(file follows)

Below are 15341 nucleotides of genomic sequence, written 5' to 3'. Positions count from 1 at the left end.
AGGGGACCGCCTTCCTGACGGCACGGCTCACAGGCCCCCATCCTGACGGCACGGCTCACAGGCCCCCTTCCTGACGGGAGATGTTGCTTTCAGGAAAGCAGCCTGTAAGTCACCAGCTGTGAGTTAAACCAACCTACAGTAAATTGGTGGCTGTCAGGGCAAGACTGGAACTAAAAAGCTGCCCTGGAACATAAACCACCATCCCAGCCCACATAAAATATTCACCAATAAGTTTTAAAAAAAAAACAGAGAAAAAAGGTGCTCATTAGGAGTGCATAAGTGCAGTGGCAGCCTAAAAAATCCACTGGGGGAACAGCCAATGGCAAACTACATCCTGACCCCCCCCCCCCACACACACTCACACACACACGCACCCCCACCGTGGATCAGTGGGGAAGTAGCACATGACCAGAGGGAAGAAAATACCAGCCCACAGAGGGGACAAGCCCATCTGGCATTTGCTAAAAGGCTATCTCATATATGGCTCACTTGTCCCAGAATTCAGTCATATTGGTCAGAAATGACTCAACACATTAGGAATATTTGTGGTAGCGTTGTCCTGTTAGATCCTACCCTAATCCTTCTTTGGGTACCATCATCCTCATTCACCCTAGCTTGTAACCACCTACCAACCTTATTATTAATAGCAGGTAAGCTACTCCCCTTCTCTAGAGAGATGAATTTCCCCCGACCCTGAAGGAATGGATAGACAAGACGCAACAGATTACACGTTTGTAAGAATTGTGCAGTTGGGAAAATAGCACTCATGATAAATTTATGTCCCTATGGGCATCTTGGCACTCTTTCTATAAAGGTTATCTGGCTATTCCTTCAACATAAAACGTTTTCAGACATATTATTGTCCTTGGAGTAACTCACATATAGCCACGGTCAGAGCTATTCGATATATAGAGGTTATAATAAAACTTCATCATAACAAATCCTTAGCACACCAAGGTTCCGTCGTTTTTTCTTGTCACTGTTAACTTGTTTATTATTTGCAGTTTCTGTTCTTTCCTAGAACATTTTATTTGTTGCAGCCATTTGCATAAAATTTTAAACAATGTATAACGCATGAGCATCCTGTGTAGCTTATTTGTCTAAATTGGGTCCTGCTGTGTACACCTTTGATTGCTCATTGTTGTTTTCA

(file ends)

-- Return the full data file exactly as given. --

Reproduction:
Below are 15341 nucleotides of genomic sequence, written 5' to 3'. Positions count from 1 at the left end.
AGGGGACCGCCTTCCTGACGGCACGGCTCACAGGCCCCCATCCTGACGGCACGGCTCACAGGCCCCCTTCCTGACGGGAGATGTTGCTTTCAGGAAAGCAGCCTGTAAGTCACCAGCTGTGAGTTAAACCAACCTACAGTAAATTGGTGGCTGTCAGGGCAAGACTGGAACTAAAAAGCTGCCCTGGAACATAAACCACCATCCCAGCCCACATAAAATATTCACCAATAAGTTTTAAAAAAAAAACAGAGAAAAAAGGTGCTCATTAGGAGTGCATAAGTGCAGTGGCAGCCTAAAAAATCCACTGGGGGAACAGCCAATGGCAAACTACATCCTGACCCCCCCCCCCCACACACACTCACACACACACGCACCCCCACCGTGGATCAGTGGGGAAGTAGCACATGACCAGAGGGAAGAAAATACCAGCCCACAGAGGGGACAAGCCCATCTGGCATTTGCTAAAAGGCTATCTCATATATGGCTCACTTGTCCCAGAATTCAGTCATATTGGTCAGAAATGACTCAACACATTAGGAATATTTGTGGTAGCGTTGTCCTGTTAGATCCTACCCTAATCCTTCTTTGGGTACCATCATCCTCATTCACCCTAGCTTGTAACCACCTACCAACCTTATTATTAATAGCAGGTAAGCTACTCCCCTTCTCTAGAGAGATGAATTTCCCCCGACCCTGAAGGAATGGATAGACAAGACGCAACAGATTACACGTTTGTAAGAATTGTGCAGTTGGGAAAATAGCACTCATGATAAATTTATGTCCCTATGGGCATCTTGGCACTCTTTCTATAAAGGTTATCTGGCTATTCCTTCAACATAAAACGTTTTCAGACATATTATTGTCCTTGGAGTAACTCACATATAGCCACGGTCAGAGCTATTCGATATATAGAGGTTATAATAAAACTTCATCATAACAAATCCTTAGCACACCAAGGTTCCGTCGTTTTTTCTTGTCACTGTTAACTTGTTTATTATTTGCAGTTTCTGTTCTTTCCTAGAACATTTTATTTGTTGCAGCCATTTGCATAAAATTTTAAACAATGTATAACGCATGAGCATCCTGTGTAGCTTATTTGTCTAAATTGGGTCCTGCTGTGTACACCTTTGATTGCTCATTGTTGTTTTCA